Local taxpayers forked out $33,520 to rectify, or begin to address the brown water problem that plagued residents in Prospect and Cedar Park in Devonshire.
Public Works Minister Craig Cannonier made the disclosure in the House of Assembly on Friday, in response to Parliamentary Questions by Opposition MP Dennis Lister.
Since the first complaint was made in December 2015, the Minister said 44 customer complaints have been recorded. Mr Lister wanted to know how many times the residents affected by the brown water problem were contacted by the Ministry since December 2012.
“The specific customers that lodged a complaint have been informed of the status of the field investigation and the work undertaken if required,” said Mr Cannonier.
He noted that written correspondence dated April 15, 2016, was sent out to “all customers indicating what investigations had determined and what the Ministry intended to do to remedy the issue.
“The works described in the letter were curried out and they have remedied the discoloration issue that had been affecting the area,” he added.
Asked for the total cost to date, the Minister replied: “Approximately $33,520 has been spent to date on the main’s bypass which has remedied the issues of the discoloured water.
Mr Cannonier said: “A further $500k is planned for required infrastructure upgrades, related to the pressure and flow of water but not the quality.”
He also noted that there have been “periodic complaints about water quality immediately after service interruptions for decades”.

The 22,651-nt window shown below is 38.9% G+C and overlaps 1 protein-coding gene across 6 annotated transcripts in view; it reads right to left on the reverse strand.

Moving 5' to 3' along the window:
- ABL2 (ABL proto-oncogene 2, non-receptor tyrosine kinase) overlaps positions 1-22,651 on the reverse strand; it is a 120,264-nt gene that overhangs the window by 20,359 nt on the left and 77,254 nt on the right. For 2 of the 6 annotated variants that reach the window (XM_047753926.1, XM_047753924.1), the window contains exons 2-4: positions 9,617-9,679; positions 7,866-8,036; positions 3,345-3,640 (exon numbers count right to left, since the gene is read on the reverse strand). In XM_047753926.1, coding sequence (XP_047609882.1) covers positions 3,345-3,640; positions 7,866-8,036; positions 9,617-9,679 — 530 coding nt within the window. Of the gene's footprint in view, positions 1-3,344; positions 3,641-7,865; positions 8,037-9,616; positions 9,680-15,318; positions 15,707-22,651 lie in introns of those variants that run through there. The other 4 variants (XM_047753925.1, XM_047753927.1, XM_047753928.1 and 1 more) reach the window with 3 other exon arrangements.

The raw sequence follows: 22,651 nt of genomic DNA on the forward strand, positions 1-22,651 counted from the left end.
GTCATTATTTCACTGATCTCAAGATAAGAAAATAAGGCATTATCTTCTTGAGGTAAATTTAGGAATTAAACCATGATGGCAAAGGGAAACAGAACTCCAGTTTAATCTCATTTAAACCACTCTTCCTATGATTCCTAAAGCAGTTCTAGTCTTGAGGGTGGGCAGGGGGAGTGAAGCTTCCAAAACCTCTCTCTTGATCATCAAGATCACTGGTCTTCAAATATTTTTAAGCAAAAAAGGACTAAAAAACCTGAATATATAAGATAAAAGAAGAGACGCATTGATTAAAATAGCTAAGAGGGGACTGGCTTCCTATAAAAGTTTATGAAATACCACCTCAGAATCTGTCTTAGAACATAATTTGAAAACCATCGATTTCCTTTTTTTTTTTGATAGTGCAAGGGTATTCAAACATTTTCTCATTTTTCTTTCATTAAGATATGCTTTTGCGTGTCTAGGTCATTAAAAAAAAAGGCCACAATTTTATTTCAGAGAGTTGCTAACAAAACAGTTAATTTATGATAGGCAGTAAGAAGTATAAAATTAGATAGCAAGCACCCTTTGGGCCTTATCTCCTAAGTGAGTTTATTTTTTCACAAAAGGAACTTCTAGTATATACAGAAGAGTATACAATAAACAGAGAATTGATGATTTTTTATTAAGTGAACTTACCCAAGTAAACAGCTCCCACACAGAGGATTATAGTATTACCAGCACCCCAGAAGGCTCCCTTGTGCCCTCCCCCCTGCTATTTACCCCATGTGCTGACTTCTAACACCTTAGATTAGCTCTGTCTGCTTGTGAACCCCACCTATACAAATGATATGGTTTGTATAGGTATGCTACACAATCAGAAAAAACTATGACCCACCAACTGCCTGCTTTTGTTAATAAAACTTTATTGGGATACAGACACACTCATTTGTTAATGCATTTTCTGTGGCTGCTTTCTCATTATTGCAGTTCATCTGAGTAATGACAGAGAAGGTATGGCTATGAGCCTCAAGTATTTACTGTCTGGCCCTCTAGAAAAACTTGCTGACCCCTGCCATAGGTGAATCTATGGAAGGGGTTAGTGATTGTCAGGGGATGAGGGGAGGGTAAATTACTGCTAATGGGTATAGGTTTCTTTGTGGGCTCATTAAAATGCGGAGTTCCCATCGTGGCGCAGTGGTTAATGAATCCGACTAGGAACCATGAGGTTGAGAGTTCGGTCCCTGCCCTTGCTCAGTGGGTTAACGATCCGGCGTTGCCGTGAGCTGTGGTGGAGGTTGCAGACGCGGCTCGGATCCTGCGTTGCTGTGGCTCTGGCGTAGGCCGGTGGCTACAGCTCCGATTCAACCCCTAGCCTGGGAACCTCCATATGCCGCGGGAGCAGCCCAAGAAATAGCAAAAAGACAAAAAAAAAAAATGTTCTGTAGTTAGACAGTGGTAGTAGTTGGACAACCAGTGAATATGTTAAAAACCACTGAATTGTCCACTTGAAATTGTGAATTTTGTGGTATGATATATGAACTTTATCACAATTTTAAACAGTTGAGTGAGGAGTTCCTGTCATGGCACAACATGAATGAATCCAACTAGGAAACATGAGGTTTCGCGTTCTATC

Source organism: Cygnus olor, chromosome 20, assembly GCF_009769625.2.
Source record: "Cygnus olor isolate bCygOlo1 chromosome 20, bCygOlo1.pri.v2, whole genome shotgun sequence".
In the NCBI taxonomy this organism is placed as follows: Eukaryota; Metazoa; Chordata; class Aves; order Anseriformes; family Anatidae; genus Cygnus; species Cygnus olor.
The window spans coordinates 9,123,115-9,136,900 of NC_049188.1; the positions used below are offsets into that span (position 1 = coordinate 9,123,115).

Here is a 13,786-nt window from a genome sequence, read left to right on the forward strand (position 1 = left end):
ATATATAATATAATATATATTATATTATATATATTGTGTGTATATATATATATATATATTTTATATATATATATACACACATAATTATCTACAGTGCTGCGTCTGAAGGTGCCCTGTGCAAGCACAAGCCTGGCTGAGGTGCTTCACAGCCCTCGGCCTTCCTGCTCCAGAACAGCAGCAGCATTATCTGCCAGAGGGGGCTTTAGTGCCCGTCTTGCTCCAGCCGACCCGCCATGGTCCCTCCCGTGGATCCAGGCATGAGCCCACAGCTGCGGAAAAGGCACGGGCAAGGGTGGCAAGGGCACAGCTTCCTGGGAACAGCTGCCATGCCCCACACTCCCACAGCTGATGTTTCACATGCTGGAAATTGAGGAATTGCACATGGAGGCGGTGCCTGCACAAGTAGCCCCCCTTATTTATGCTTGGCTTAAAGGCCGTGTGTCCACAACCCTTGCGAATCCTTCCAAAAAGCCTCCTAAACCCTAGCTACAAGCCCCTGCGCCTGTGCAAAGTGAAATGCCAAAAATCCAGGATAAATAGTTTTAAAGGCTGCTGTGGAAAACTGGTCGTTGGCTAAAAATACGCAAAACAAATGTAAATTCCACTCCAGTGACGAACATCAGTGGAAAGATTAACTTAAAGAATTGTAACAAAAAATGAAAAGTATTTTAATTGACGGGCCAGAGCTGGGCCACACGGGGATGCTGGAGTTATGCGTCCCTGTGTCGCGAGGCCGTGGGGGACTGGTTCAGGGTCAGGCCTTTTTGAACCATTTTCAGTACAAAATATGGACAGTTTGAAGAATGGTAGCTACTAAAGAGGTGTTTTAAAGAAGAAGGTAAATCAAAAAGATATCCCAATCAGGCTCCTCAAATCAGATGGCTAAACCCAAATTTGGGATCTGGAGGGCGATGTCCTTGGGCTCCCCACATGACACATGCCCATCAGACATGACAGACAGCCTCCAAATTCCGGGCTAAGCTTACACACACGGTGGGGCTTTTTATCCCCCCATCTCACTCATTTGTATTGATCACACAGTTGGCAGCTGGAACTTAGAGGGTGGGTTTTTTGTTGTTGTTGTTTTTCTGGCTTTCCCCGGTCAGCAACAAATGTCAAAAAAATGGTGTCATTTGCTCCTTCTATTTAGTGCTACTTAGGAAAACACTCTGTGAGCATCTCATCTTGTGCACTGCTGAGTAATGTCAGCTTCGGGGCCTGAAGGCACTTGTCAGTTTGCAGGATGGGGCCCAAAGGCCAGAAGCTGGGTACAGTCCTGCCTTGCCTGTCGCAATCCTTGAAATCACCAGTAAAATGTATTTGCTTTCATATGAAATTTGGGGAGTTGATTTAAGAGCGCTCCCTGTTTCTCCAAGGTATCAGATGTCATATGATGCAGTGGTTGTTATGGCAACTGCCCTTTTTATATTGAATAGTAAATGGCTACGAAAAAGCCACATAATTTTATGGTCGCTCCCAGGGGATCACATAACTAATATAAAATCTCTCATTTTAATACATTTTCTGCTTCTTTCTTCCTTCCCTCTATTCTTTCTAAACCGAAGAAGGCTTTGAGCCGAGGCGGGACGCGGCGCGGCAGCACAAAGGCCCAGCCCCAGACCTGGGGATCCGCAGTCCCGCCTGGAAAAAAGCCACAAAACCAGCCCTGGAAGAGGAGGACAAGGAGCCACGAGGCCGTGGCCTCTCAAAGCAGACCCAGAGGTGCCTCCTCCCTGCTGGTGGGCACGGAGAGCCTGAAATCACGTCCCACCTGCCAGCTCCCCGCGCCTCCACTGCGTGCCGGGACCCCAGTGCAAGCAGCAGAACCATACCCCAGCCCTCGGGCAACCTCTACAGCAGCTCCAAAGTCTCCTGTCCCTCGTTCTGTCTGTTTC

“This issue historically had been attributed to debris in the supply lines and the discolouration would always clear up soon after service was restored,” he said.
“As a matter of procedure, the Water and Sewage Section always sends technical personnel to the site when they are contacted directly about a customer water quality complaint.
“This continues to be the practice,” said Mr Cannonier. “The records of these instances and the specific number of visits are not recorded as no work was performed.
“The earliest documented work related to brown water occurred in the autumn of 2015.”
Last month he refuted claims that the “brown water” represents a “recurring health hazard”. This after Opposition MPs Diallo Rabain and Dennis Lister and called on Government to address the serious issues with the ongoing ‘brown water’.
The problem was attributed the issue to the deterioration of cast iron piping installed in the 1970s.
But he denied that the brown water was unsafe to consume.
By Ceola Wilson